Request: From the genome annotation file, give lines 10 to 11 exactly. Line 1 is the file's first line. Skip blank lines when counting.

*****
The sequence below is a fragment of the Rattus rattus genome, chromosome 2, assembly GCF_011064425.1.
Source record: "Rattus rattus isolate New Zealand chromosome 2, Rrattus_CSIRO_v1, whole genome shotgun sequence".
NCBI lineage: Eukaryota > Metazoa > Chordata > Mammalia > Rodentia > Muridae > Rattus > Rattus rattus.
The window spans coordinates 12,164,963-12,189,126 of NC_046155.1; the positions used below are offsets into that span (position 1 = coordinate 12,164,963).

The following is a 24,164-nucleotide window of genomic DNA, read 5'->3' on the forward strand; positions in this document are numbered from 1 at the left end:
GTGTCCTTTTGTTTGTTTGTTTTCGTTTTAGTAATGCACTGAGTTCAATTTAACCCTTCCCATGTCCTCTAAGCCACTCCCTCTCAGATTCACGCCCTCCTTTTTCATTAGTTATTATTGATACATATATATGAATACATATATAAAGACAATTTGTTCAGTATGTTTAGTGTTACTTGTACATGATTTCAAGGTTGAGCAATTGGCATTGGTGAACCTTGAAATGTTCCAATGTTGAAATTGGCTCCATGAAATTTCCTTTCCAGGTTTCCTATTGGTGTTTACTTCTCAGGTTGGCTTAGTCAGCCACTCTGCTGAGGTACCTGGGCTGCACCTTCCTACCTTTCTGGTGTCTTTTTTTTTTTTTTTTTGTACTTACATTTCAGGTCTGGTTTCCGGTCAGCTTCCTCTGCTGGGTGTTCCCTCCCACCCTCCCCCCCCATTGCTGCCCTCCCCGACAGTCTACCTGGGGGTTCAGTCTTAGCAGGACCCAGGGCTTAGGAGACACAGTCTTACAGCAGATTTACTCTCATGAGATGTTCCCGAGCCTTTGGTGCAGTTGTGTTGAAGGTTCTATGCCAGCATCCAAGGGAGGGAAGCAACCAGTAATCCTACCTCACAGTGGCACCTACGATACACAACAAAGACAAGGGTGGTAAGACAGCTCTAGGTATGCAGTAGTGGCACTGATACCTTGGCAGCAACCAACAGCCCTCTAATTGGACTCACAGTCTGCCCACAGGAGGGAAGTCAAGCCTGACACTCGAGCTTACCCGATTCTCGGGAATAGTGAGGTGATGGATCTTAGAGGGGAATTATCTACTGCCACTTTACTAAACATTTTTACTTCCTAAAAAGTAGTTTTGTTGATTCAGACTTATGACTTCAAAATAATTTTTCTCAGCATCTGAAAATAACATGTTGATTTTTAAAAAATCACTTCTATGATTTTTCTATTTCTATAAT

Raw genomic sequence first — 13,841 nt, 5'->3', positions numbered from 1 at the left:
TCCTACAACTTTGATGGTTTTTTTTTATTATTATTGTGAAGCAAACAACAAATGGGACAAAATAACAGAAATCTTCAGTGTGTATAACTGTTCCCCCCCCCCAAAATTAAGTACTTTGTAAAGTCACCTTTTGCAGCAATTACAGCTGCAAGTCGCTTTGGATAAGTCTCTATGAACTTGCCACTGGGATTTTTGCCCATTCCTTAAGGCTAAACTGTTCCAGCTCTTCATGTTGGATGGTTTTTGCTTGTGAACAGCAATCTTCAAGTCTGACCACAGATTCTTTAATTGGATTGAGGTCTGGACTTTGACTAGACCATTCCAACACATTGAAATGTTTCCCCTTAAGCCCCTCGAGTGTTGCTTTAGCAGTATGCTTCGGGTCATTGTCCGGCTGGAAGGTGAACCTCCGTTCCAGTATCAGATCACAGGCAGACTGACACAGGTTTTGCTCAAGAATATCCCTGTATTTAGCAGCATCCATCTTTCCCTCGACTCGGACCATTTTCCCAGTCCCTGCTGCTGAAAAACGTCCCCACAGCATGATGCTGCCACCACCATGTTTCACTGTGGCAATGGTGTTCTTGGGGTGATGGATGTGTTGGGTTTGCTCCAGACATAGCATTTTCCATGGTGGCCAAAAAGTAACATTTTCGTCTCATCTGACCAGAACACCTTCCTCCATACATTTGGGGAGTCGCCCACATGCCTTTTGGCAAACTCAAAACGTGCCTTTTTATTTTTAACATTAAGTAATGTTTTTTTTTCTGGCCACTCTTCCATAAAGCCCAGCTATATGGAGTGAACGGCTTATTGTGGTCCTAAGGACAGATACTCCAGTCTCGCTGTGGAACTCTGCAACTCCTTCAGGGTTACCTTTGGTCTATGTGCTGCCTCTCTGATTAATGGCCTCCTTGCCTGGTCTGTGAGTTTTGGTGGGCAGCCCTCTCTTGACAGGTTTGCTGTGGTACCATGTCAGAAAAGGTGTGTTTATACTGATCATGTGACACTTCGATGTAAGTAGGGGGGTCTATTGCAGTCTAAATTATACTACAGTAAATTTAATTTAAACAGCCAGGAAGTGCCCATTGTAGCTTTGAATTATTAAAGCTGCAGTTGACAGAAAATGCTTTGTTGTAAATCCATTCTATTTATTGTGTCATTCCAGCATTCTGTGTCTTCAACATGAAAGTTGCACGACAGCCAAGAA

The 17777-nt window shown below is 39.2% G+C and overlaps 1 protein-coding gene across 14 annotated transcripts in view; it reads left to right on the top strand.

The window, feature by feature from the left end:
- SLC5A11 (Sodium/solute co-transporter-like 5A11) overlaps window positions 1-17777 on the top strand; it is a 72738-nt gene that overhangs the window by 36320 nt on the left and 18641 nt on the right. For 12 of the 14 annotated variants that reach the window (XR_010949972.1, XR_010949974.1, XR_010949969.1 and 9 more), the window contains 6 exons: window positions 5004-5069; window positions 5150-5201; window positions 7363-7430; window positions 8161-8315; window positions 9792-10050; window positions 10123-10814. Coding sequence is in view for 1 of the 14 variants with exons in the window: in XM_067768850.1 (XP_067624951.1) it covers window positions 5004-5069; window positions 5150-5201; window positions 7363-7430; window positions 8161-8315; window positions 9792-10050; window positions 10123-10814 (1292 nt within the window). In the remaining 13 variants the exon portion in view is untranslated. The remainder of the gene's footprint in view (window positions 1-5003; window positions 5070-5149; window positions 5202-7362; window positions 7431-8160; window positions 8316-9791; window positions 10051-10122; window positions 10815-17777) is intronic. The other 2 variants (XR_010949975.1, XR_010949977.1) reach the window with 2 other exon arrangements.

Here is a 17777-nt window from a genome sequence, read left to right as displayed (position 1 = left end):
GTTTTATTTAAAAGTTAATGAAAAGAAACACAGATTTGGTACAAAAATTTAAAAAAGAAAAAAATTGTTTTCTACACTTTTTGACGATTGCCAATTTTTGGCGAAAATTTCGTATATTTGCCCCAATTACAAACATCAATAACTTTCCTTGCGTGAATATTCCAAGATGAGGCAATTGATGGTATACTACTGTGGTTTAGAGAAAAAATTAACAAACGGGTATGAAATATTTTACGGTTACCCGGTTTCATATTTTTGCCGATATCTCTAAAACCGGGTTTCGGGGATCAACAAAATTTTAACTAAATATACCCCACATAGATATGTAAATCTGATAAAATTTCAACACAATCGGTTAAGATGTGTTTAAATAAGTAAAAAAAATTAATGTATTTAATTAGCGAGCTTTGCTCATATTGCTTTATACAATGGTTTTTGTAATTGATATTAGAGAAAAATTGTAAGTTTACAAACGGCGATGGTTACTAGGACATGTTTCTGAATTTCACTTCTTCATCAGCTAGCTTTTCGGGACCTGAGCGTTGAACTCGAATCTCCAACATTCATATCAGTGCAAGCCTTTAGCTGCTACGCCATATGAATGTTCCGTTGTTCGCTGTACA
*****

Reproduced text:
The window, feature by feature from the left end:
- SLC5A11 (Sodium/solute co-transporter-like 5A11) overlaps window positions 1-17777 on the top strand; it is a 72738-nt gene that overhangs the window by 36320 nt on the left and 18641 nt on the right. For 12 of the 14 annotated variants that reach the window (XR_010949972.1, XR_010949974.1, XR_010949969.1 and 9 more), the window contains 6 exons: window positions 5004-5069; window positions 5150-5201; window positions 7363-7430; window positions 8161-8315; window positions 9792-10050; window positions 10123-10814. Coding sequence is in view for 1 of the 14 variants with exons in the window: in XM_067768850.1 (XP_067624951.1) it covers window positions 5004-5069; window positions 5150-5201; window positions 7363-7430; window positions 8161-8315; window positions 9792-10050; window positions 10123-10814 (1292 nt within the window). In the remaining 13 variants the exon portion in view is untranslated. The remainder of the gene's footprint in view (window positions 1-5003; window positions 5070-5149; window positions 5202-7362; window positions 7431-8160; window positions 8316-9791; window positions 10051-10122; window positions 10815-17777) is intronic. The other 2 variants (XR_010949975.1, XR_010949977.1) reach the window with 2 other exon arrangements.